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Lesson One: Dreams can be very significant.

Lesson Two: G-d can use whomever He pleases to reveal His plan. (ex. Balam, Pharaoh)

Lesson Three: We should always present ourselves modestly and with decency to our superiors. The Torah seemingly goes out of its way to mention that Joseph “shaved and changed his clothes” before going before Pharaoh. If Joseph prepared himself to stand in front of a pagan ruler, then how much more should we present ourselves well in the presence of a righteous authority? In short, G-d cares about our appearance.

The portion closes with a significant insight. If we acknowledge the similarities between Joseph and Messiah then something interesting emerges in verse 17 of Chapter 44:

“But he said, ‘Far be it from me that I should do so! Only the man in whose hand the cup was found shall be my servant. But as for you, go up in peace to your father.’”

This verse comes after the offer for all of the brothers to become Joseph’s slaves. Joseph’s answer is both prophetic and Messianic. He righteously and adamantly rejects the idea of all of the brothers becoming servants as it is written,

“You may bequeath them to your sons after you to inherit as a possession forever. You may make slaves of them, but over your brothers the people of Israel you shall not rule, one over another ruthlessly.” Leviticus 25:46

Only the brother with whom the cup was found will be his servant. By specifically placing the cup in Benjamin’s sack Joseph chose him to be his servant. Is this not the biblical means by which we receive salvation? Messiah chooses us and bestows the precious gift of salvation. Similarly Benjamin did not ask for the cup nor was he pleased upon his discovery of it because it meant the beginning of laborious service. Isn’t that our attitude sometimes toward our position as His servants? We allow the intimidation of obedience to quell the praise that should be on our lips. I pray this portion serves as a vivid reminder to die to our flesh and praise the Might One of Israel for His wondrous gift of salvation. Though our walk may be difficult at times His salvation comes with a promise. Just as Benjamin, whom Joseph had called, previously underwent a name change so too do we receive a new identity in Him.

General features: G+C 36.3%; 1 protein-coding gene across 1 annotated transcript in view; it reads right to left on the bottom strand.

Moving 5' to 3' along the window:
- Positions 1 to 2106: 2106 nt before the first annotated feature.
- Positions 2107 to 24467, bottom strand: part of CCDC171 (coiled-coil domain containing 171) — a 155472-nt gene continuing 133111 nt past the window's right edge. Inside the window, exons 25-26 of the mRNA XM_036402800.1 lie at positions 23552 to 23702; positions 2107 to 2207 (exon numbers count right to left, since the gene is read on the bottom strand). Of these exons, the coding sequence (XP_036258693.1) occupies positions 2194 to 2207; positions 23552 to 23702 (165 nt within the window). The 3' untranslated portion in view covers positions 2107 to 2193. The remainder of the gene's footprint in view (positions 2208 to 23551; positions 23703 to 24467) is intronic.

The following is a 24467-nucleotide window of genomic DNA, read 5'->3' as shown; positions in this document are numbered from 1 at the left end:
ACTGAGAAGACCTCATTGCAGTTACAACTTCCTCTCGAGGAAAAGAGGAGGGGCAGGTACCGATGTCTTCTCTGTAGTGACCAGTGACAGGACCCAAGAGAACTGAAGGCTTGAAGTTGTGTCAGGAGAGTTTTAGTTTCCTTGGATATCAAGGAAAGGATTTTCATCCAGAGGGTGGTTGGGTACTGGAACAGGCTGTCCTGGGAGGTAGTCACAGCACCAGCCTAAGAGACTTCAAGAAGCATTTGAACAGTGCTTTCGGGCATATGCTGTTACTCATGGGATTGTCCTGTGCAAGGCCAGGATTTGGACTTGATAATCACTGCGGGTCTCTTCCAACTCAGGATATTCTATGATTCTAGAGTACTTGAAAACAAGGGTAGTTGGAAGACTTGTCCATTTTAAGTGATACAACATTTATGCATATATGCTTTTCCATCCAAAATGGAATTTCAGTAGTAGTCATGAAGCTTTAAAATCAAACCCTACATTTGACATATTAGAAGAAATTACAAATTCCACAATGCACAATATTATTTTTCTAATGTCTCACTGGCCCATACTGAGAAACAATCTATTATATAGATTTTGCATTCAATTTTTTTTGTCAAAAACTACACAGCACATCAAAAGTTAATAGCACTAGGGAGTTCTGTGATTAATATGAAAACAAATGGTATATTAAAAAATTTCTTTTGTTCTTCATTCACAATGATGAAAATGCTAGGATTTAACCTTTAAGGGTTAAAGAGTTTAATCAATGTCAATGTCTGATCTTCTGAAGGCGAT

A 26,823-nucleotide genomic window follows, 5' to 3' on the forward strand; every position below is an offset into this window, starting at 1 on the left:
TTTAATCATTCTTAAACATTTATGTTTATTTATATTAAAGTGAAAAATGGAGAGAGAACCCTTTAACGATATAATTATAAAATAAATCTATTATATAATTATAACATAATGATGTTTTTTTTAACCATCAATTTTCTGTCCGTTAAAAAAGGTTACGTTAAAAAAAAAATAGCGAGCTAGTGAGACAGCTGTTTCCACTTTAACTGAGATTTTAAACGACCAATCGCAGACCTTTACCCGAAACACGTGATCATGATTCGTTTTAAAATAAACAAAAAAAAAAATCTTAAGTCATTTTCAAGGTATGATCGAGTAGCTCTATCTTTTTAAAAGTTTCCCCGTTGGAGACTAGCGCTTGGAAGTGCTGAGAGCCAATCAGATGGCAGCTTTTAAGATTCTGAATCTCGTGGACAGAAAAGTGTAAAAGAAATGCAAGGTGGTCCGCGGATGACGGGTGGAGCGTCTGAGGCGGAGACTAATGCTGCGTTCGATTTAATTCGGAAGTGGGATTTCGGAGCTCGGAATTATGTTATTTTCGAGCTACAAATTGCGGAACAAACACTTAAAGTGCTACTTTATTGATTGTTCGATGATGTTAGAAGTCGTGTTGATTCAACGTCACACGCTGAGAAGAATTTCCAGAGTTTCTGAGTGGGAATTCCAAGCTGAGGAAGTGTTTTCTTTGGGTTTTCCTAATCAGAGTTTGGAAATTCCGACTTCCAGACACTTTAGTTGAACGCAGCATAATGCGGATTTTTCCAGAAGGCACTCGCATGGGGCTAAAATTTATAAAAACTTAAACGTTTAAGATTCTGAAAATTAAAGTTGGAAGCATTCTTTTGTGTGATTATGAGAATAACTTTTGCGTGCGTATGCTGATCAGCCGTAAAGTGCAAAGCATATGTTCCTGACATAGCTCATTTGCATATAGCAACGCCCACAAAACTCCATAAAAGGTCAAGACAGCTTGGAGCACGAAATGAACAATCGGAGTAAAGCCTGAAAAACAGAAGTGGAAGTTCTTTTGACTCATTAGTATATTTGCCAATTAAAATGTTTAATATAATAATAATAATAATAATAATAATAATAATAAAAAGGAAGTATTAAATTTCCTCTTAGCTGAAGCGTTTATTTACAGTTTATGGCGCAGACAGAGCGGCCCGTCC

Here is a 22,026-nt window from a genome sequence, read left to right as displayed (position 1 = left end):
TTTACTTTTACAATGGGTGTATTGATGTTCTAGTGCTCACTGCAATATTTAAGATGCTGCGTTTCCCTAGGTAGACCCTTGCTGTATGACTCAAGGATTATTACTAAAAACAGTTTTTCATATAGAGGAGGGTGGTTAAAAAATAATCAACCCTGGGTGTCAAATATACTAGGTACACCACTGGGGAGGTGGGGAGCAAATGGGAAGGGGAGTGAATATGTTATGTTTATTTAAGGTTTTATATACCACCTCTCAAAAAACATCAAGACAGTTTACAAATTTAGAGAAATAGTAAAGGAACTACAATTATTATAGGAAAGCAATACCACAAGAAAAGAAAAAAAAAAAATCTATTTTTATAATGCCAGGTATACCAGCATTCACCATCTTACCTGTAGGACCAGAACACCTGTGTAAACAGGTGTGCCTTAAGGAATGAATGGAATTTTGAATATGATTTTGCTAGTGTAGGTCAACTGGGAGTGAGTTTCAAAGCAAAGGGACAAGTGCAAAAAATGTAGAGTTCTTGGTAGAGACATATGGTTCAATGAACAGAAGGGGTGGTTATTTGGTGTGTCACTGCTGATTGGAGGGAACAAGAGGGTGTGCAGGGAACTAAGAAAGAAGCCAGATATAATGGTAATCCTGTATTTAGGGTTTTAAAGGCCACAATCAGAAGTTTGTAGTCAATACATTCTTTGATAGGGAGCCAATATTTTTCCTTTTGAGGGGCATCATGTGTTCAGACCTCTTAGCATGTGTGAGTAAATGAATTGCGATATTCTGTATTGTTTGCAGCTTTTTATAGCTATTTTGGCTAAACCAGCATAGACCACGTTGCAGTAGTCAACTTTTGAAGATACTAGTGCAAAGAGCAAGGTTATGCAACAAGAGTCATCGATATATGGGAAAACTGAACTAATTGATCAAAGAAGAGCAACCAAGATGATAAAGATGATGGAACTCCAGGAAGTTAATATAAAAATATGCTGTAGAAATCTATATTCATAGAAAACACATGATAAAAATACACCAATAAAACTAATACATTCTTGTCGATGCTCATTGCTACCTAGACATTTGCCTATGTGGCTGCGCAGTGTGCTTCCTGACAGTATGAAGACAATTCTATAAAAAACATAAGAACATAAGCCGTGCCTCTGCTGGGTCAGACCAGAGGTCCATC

“Therefore, if anyone is in Christ, he is a new creation. The old has passed away; behold, the new has come.” 2 Corinthians 5:17

“to put off your old self,which belongs to your former manner of life and is corrupt through deceitful desires,  and to be renewed in the spirit of your minds,  and to put on the new self, created after the likeness of G-d in true righteousness and holiness.” Ephesians 4:22-24

Shabbat Shalom

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***Wow – great stuff from Segulah’s post!  I need to reveal that my replies are not solely my own work – good brothers came beside me to lend assistance***

Hey Brother,

I find the same word meanings that you have in Hebrews 8:13.  I have some thoughts listed below that I would like you to consider in order for your understanding of how someone reading this verse, with the correct meanings, could remain convinced that our Fathers love language – the demonstration of our love for Him – remains with the keeping of His commandments. (Proverbs 3:1, 4:4, 7:2; John 14:15, 15:10 and Ecclesiastes 12:13)